In September, the Federal Communications Commission passed a new regulation mandating that all decommissioned Low-Earth-Orbit (LEO) satellites must be deorbited within five years. Previous to this new regulation, deorbiting inactive satellites might take up to 25 years. Due to the upcoming deployment of multiple satellite networks, which might exponentially increase the risk of collisions if future units are not withdrawn from their orbits, the space industry expected a tighter adjustment on deorbiting.
According to the Space Surveillance Network, nearly 34,000 manufactured objects larger than a tennis ball are orbiting the Earth as of today. The majority of them are confined to a restricted band of elevations and positions. Around 11,000 of these are “uncontrolled.” Given this information, collisions between LEO satellites are no longer the stuff of science fiction. The first satellite collision occurred in 2009, when an Iridium satellite and a Russian military satellite collided above Siberia. In 2019, India conducted an anti-satellite missile test, which successfully hit its target but resulted in 400 pieces of space debris, some of which are still in orbit. Also, the ISS has performed three maneuvers in less than four months to prevent collisions with space debris from other satellites. These instances demonstrate that space debris is becoming an increasing danger.
Once LEO satellites have completed their mission, it is evident that they cannot be left alone in orbit. Like we should leave no trace of our trash after a picnic, space corporations must prepare ahead for the deorbiting of their satellites to ensure that the space environment remains accessible to future generations. As with any other resource on Earth, the space in which our LEO satellites orbit is limited.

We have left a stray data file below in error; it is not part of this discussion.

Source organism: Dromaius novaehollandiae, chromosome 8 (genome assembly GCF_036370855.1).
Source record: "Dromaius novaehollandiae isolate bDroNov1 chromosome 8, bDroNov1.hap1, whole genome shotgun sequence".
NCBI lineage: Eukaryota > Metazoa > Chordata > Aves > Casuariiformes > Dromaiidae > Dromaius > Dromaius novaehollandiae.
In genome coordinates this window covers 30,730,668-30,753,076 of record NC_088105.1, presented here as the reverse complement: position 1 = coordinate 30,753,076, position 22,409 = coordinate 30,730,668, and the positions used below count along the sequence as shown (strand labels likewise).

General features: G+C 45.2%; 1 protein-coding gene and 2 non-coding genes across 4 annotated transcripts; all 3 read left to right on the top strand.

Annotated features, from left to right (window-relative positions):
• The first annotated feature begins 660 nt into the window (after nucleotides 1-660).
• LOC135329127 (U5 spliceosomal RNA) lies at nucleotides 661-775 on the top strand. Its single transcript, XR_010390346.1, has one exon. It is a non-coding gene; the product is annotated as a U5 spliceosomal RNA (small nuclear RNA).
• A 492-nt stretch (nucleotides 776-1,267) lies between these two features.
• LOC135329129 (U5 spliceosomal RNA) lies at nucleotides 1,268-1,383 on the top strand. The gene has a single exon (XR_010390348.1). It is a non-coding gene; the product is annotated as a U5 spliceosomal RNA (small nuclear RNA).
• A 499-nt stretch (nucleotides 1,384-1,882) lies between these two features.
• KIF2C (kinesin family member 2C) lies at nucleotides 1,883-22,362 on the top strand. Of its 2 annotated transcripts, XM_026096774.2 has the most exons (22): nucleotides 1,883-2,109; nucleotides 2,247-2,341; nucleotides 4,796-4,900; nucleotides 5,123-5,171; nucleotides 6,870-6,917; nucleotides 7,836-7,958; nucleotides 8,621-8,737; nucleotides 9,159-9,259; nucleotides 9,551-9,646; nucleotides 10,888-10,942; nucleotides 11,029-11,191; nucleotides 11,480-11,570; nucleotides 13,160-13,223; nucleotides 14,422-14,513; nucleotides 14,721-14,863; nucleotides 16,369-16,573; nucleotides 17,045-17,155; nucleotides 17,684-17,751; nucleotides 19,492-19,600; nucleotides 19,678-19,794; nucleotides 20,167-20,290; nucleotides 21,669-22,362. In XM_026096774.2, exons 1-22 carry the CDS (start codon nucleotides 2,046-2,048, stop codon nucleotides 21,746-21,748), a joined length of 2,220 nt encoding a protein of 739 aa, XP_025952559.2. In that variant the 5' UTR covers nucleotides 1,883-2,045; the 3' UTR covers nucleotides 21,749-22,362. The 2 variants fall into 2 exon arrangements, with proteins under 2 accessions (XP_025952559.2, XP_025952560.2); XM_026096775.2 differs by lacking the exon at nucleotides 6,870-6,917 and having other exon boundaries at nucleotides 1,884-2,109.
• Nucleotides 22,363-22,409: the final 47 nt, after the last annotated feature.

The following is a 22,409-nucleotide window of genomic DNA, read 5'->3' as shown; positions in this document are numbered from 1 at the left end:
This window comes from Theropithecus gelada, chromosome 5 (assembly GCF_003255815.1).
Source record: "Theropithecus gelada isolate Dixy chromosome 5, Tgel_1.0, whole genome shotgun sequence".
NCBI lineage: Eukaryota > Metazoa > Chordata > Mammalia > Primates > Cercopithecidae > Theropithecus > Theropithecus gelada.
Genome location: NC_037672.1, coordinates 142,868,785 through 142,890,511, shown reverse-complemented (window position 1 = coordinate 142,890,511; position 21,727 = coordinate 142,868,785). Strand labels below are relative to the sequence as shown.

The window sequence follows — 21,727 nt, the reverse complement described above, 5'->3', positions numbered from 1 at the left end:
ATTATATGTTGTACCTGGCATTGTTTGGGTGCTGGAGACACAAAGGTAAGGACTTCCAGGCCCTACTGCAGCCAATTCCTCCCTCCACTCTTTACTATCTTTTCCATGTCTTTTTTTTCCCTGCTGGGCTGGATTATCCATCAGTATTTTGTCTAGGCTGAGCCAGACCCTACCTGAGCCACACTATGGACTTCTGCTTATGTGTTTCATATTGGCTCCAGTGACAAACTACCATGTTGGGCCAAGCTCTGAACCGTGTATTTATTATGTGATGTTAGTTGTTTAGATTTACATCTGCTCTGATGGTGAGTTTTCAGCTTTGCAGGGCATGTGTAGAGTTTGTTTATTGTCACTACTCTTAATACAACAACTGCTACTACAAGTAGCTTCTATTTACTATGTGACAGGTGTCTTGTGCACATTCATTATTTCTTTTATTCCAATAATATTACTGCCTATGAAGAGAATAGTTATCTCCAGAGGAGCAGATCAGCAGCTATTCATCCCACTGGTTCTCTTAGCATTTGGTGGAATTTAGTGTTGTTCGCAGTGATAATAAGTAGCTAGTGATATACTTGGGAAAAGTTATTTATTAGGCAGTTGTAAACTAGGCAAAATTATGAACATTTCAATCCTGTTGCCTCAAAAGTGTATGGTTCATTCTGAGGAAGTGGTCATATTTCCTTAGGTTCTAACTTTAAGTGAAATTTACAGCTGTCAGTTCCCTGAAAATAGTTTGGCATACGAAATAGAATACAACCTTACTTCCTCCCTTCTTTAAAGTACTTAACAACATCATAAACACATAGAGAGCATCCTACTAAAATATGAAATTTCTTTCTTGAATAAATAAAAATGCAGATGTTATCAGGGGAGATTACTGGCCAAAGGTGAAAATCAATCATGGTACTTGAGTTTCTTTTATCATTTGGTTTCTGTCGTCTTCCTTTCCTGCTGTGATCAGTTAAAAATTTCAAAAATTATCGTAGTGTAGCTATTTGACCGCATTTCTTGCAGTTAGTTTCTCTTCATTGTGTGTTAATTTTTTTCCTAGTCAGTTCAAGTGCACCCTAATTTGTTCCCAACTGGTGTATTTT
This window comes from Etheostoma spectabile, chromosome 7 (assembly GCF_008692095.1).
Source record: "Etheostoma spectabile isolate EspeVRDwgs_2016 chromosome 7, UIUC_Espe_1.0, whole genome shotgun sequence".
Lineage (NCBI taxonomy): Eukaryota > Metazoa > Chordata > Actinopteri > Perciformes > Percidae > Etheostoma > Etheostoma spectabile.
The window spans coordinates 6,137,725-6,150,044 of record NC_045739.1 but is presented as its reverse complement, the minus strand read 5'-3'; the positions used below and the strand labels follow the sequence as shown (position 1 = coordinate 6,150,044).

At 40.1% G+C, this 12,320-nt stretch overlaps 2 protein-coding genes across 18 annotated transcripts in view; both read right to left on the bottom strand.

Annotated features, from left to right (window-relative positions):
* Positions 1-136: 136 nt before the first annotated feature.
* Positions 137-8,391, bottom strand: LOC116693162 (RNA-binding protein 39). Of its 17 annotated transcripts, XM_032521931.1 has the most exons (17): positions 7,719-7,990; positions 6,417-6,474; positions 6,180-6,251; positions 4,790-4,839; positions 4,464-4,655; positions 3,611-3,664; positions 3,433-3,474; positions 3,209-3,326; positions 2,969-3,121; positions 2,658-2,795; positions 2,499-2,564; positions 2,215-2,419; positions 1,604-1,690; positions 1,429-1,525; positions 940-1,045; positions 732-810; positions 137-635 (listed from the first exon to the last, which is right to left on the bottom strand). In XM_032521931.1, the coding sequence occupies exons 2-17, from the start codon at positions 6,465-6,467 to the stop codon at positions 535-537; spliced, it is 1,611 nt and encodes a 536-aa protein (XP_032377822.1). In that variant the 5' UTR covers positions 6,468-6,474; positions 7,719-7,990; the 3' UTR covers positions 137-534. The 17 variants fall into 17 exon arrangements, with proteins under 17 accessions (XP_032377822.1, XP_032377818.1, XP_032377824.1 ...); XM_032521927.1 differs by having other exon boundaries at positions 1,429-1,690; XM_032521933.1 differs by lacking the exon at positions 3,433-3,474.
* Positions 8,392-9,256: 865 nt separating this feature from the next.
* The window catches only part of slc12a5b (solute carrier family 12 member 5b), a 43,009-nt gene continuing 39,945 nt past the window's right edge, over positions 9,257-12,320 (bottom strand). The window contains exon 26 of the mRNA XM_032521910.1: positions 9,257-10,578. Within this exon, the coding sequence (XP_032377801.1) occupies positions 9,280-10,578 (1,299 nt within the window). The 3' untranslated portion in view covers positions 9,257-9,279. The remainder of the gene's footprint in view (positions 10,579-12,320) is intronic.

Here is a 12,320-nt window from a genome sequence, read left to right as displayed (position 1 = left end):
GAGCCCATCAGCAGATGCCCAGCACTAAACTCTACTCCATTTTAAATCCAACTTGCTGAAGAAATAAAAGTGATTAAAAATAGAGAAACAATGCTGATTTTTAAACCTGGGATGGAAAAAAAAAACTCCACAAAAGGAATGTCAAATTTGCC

The FCC’s regulations require satellite operators to submit a deorbit plan prior to launch and to take steps to deorbit the satellite within five years of the end of its operational life, so it’s evident that such regulations are the best way to reduce the risk of collisions and keep the space environment as clean as possible.
It is also evident that the FCC regulation arrived at the appropriate time. The last one went into effect when the existing technology and associated costs rendered debris collection and satellite downgrading nearly impossible. Due to the latest innovations in reusable rockets and the proliferation of nanosatellites, which are easier to construct, less expensive to launch, and more affordable to bring back home, a five-year period of non-function while in orbit is more than reasonable, especially considering that companies and state powers plan to launch tens of thousands of nanosatellites in various constellations. These technological improvements may result in significant space congestion if they are not properly controlled.
In addition, any industry is typically resistant to new rules, therefore strict enforcement of space debris laws will be beneficial for business. Constant upgrades are required for LEO satellite constellations, and providing the users with the most up-to-date technology in communications or surveillance will provide a competitive advantage for market leaders.
Due to the accessibility of space, the recent collisions with LEO satellites, and the necessity to maintain our space clean for everyone’s safety and security, stricter regulations on space debris were anticipated. The FCC was required to take the initial move. The global space sector is now looking ahead, anticipating that other nations would take similar steps for their enterprises, which is possible. Additionally, because nanosatellite networks will require continual system improvements to meet market demands, it is anticipated that competitiveness will rocket and new actors — some brand new and others from industries such as software, telecoms, and hardware — will enhance our ecosystem.